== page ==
Published on:

The Department of Health and Human Services (HHS) recently announced the annual expansion of the Settlement Conference Facilitation (SCF) program. SCF is an alternate dispute resolution mechanism used to resolve Medicare claims appeals. However, because SCF is meant to help reduce the appeal backlog, only appeals filed before a certain date are eligible.  With the latest expansion, appeals involving requests for Administrative Law Judge (ALJ) hearing or Medicare Appeal Council review filed on or before June 30, 2021 are now eligible for SCF.

Generally, a Medicare claim denial or overpayment demand may be appealed through five successive levels of appeals. First, Redetermination by a Medicare Administrative Contractor (MAC), often the same MAC that denied the claims initially. Second, Reconsideration by a Qualified Independent Contractor (QIC). Third, appeal to an Administrative Law Judge (ALJ) employed by the Office of Medicare Hearings and Appeals (OMHA), a subdivision of HHS, where the provider may be entitled to a hearing. Fourth, review by the Medicare Appeals Counsel, also within HHS. Fifth and finally, appeal to a federal district court.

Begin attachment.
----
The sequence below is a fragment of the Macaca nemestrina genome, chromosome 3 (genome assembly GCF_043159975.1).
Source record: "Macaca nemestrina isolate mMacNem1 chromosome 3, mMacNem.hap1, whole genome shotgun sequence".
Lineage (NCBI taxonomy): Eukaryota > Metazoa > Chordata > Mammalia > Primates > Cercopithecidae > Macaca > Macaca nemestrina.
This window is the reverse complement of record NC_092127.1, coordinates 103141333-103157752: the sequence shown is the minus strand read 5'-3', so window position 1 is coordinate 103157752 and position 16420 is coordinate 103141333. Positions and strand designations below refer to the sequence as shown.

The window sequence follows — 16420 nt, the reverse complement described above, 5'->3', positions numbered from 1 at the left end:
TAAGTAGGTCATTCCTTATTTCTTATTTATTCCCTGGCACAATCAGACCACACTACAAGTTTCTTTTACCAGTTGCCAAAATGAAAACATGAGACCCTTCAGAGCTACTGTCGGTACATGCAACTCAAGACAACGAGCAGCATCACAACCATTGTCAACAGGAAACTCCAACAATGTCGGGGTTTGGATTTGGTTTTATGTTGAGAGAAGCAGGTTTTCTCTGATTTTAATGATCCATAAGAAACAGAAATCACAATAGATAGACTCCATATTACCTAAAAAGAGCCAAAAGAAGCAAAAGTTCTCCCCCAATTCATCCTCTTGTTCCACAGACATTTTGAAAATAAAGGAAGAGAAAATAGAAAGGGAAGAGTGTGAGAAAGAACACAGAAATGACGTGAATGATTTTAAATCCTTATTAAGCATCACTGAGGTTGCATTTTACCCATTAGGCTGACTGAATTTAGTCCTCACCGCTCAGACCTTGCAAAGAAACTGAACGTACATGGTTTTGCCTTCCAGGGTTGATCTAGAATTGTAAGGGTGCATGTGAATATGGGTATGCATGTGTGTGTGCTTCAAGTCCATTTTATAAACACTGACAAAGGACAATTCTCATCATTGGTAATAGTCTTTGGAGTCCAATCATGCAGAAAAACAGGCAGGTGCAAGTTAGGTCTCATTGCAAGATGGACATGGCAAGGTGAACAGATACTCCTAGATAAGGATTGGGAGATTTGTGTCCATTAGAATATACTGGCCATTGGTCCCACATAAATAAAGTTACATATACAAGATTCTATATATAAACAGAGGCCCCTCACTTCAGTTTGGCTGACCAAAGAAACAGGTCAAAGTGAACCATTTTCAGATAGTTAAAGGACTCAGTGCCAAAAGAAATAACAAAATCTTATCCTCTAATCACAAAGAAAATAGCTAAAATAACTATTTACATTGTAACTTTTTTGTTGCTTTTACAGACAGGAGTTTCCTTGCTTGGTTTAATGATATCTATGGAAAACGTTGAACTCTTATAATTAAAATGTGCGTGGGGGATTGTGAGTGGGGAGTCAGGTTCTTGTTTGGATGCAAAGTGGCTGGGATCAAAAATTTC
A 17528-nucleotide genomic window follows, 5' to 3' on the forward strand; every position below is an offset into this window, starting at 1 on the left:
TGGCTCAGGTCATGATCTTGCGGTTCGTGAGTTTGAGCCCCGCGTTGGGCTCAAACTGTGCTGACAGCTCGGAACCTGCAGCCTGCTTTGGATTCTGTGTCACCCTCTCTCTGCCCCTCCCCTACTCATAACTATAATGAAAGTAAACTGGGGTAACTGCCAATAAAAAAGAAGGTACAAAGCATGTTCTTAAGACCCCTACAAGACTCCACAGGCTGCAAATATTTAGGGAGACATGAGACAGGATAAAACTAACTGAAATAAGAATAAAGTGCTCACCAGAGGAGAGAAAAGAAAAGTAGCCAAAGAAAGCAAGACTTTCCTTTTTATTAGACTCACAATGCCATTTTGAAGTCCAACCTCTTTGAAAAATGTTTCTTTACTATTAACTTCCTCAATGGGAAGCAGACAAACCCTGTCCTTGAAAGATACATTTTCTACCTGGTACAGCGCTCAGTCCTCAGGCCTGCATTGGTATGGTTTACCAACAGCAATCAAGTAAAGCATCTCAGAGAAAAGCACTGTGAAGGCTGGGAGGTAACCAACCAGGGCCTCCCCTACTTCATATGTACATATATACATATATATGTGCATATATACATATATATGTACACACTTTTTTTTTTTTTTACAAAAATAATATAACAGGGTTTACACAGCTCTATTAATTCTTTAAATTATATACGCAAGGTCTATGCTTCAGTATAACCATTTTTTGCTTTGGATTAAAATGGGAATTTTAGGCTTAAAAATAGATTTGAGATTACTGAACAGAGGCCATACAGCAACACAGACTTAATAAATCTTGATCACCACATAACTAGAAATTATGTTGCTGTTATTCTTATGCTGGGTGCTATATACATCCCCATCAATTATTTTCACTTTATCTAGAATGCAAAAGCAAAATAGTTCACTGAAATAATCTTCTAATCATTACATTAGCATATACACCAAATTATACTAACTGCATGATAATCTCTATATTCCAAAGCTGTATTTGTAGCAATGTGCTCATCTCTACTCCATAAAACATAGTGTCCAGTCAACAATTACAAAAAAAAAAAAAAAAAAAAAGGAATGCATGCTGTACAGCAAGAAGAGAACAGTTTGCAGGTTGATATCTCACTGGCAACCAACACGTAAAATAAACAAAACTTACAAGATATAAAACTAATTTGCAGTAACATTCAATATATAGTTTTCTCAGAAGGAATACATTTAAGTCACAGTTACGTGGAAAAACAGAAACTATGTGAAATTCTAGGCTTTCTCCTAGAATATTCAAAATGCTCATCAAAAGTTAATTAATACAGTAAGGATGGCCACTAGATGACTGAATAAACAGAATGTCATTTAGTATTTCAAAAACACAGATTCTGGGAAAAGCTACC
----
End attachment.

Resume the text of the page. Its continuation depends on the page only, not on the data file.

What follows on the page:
The entire appeals process can take years and create difficulties for healthcare providers or suppliers. The least efficient part of the process has long been the wait for an available ALJ to hear the appeal, which can take three to five years, at which point the only prior review of a contractor’s decisions has been done by other contractors. This has left providers in the difficult position of having significant overpayment demands based on incorrect decisions by contractors but having to wait years for independent review of their cases. In response to this, HHS is now under court order to reduce this backlog of cases.